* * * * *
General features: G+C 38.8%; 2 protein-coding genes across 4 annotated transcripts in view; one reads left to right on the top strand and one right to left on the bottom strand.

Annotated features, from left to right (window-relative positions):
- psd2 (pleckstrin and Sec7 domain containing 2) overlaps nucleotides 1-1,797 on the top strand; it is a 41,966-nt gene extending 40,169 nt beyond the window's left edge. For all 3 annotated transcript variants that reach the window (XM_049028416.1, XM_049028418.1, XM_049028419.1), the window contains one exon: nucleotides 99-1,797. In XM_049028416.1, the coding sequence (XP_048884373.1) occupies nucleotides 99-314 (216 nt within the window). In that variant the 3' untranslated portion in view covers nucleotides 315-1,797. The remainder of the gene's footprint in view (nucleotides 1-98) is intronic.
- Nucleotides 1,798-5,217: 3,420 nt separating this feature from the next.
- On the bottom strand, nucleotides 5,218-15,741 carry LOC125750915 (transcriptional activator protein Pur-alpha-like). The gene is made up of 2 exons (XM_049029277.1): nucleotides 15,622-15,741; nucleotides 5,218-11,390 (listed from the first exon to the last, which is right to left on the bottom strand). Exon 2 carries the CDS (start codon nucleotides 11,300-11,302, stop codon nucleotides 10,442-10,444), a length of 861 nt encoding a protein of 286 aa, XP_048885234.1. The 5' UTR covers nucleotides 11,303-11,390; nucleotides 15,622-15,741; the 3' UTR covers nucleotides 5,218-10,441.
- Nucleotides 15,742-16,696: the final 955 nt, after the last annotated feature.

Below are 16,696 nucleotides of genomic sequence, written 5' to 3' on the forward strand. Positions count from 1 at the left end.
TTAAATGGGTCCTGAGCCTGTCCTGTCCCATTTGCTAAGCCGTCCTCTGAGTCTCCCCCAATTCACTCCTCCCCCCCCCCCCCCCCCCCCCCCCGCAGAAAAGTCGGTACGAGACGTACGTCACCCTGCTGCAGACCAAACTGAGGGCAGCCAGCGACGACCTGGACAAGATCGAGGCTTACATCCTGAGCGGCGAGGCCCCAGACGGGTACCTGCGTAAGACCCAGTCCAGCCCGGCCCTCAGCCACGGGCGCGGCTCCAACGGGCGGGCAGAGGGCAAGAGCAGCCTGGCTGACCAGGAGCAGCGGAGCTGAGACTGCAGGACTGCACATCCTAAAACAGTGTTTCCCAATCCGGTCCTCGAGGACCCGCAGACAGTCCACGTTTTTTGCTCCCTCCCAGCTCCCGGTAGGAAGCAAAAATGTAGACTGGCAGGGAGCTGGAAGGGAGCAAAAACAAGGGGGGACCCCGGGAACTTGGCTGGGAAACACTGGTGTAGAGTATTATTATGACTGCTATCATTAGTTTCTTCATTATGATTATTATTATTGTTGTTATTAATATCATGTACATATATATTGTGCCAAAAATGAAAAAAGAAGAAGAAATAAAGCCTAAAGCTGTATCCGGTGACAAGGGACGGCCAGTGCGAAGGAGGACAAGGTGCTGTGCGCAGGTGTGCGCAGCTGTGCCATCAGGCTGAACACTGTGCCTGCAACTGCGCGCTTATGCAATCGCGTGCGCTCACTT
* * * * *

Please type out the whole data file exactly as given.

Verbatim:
General features: G+C 38.8%; 2 protein-coding genes across 4 annotated transcripts in view; one reads left to right on the top strand and one right to left on the bottom strand.

Annotated features, from left to right (window-relative positions):
- psd2 (pleckstrin and Sec7 domain containing 2) overlaps nucleotides 1-1,797 on the top strand; it is a 41,966-nt gene extending 40,169 nt beyond the window's left edge. For all 3 annotated transcript variants that reach the window (XM_049028416.1, XM_049028418.1, XM_049028419.1), the window contains one exon: nucleotides 99-1,797. In XM_049028416.1, the coding sequence (XP_048884373.1) occupies nucleotides 99-314 (216 nt within the window). In that variant the 3' untranslated portion in view covers nucleotides 315-1,797. The remainder of the gene's footprint in view (nucleotides 1-98) is intronic.
- Nucleotides 1,798-5,217: 3,420 nt separating this feature from the next.
- On the bottom strand, nucleotides 5,218-15,741 carry LOC125750915 (transcriptional activator protein Pur-alpha-like). The gene is made up of 2 exons (XM_049029277.1): nucleotides 15,622-15,741; nucleotides 5,218-11,390 (listed from the first exon to the last, which is right to left on the bottom strand). Exon 2 carries the CDS (start codon nucleotides 11,300-11,302, stop codon nucleotides 10,442-10,444), a length of 861 nt encoding a protein of 286 aa, XP_048885234.1. The 5' UTR covers nucleotides 11,303-11,390; nucleotides 15,622-15,741; the 3' UTR covers nucleotides 5,218-10,441.
- Nucleotides 15,742-16,696: the final 955 nt, after the last annotated feature.

Below are 16,696 nucleotides of genomic sequence, written 5' to 3' on the forward strand. Positions count from 1 at the left end.
TTAAATGGGTCCTGAGCCTGTCCTGTCCCATTTGCTAAGCCGTCCTCTGAGTCTCCCCCAATTCACTCCTCCCCCCCCCCCCCCCCCCCCCCCCGCAGAAAAGTCGGTACGAGACGTACGTCACCCTGCTGCAGACCAAACTGAGGGCAGCCAGCGACGACCTGGACAAGATCGAGGCTTACATCCTGAGCGGCGAGGCCCCAGACGGGTACCTGCGTAAGACCCAGTCCAGCCCGGCCCTCAGCCACGGGCGCGGCTCCAACGGGCGGGCAGAGGGCAAGAGCAGCCTGGCTGACCAGGAGCAGCGGAGCTGAGACTGCAGGACTGCACATCCTAAAACAGTGTTTCCCAATCCGGTCCTCGAGGACCCGCAGACAGTCCACGTTTTTTGCTCCCTCCCAGCTCCCGGTAGGAAGCAAAAATGTAGACTGGCAGGGAGCTGGAAGGGAGCAAAAACAAGGGGGGACCCCGGGAACTTGGCTGGGAAACACTGGTGTAGAGTATTATTATGACTGCTATCATTAGTTTCTTCATTATGATTATTATTATTGTTGTTATTAATATCATGTACATATATATTGTGCCAAAAATGAAAAAAGAAGAAGAAATAAAGCCTAAAGCTGTATCCGGTGACAAGGGACGGCCAGTGCGAAGGAGGACAAGGTGCTGTGCGCAGGTGTGCGCAGCTGTGCCATCAGGCTGAACACTGTGCCTGCAACTGCGCGCTTATGCAATCGCGTGCGCTCACTT